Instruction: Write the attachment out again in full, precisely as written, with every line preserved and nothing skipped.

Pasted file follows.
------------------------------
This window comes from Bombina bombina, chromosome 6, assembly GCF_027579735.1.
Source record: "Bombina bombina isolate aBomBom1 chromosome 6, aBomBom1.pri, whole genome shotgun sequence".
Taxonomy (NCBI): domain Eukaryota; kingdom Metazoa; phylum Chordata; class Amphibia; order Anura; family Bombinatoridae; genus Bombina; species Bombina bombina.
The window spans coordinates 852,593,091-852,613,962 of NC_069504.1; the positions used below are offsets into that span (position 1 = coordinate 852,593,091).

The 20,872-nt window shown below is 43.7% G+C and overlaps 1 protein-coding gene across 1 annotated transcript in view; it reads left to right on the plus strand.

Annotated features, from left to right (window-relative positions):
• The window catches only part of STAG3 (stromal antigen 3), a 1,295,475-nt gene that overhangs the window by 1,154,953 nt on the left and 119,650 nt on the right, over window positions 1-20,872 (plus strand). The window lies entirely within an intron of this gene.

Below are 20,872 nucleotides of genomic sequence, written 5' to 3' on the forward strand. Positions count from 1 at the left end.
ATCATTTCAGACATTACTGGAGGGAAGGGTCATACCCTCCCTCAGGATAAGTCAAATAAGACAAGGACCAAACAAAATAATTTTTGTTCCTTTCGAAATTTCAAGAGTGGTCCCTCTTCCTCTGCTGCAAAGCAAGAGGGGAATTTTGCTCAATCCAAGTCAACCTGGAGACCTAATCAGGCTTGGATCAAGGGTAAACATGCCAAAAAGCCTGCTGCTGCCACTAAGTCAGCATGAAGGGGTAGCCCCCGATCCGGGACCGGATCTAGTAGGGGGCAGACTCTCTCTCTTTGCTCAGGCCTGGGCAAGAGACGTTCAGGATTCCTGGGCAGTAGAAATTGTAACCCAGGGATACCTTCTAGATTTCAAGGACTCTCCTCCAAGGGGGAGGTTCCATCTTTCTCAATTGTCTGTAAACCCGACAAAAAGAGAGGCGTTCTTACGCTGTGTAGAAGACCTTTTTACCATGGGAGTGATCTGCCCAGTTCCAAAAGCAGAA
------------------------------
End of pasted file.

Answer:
This window comes from Bombina bombina, chromosome 6, assembly GCF_027579735.1.
Source record: "Bombina bombina isolate aBomBom1 chromosome 6, aBomBom1.pri, whole genome shotgun sequence".
Taxonomy (NCBI): domain Eukaryota; kingdom Metazoa; phylum Chordata; class Amphibia; order Anura; family Bombinatoridae; genus Bombina; species Bombina bombina.
The window spans coordinates 852,593,091-852,613,962 of NC_069504.1; the positions used below are offsets into that span (position 1 = coordinate 852,593,091).

The 20,872-nt window shown below is 43.7% G+C and overlaps 1 protein-coding gene across 1 annotated transcript in view; it reads left to right on the plus strand.

Annotated features, from left to right (window-relative positions):
• The window catches only part of STAG3 (stromal antigen 3), a 1,295,475-nt gene that overhangs the window by 1,154,953 nt on the left and 119,650 nt on the right, over window positions 1-20,872 (plus strand). The window lies entirely within an intron of this gene.

Below are 20,872 nucleotides of genomic sequence, written 5' to 3' on the forward strand. Positions count from 1 at the left end.
ATCATTTCAGACATTACTGGAGGGAAGGGTCATACCCTCCCTCAGGATAAGTCAAATAAGACAAGGACCAAACAAAATAATTTTTGTTCCTTTCGAAATTTCAAGAGTGGTCCCTCTTCCTCTGCTGCAAAGCAAGAGGGGAATTTTGCTCAATCCAAGTCAACCTGGAGACCTAATCAGGCTTGGATCAAGGGTAAACATGCCAAAAAGCCTGCTGCTGCCACTAAGTCAGCATGAAGGGGTAGCCCCCGATCCGGGACCGGATCTAGTAGGGGGCAGACTCTCTCTCTTTGCTCAGGCCTGGGCAAGAGACGTTCAGGATTCCTGGGCAGTAGAAATTGTAACCCAGGGATACCTTCTAGATTTCAAGGACTCTCCTCCAAGGGGGAGGTTCCATCTTTCTCAATTGTCTGTAAACCCGACAAAAAGAGAGGCGTTCTTACGCTGTGTAGAAGACCTTTTTACCATGGGAGTGATCTGCCCAGTTCCAAAAGCAGAA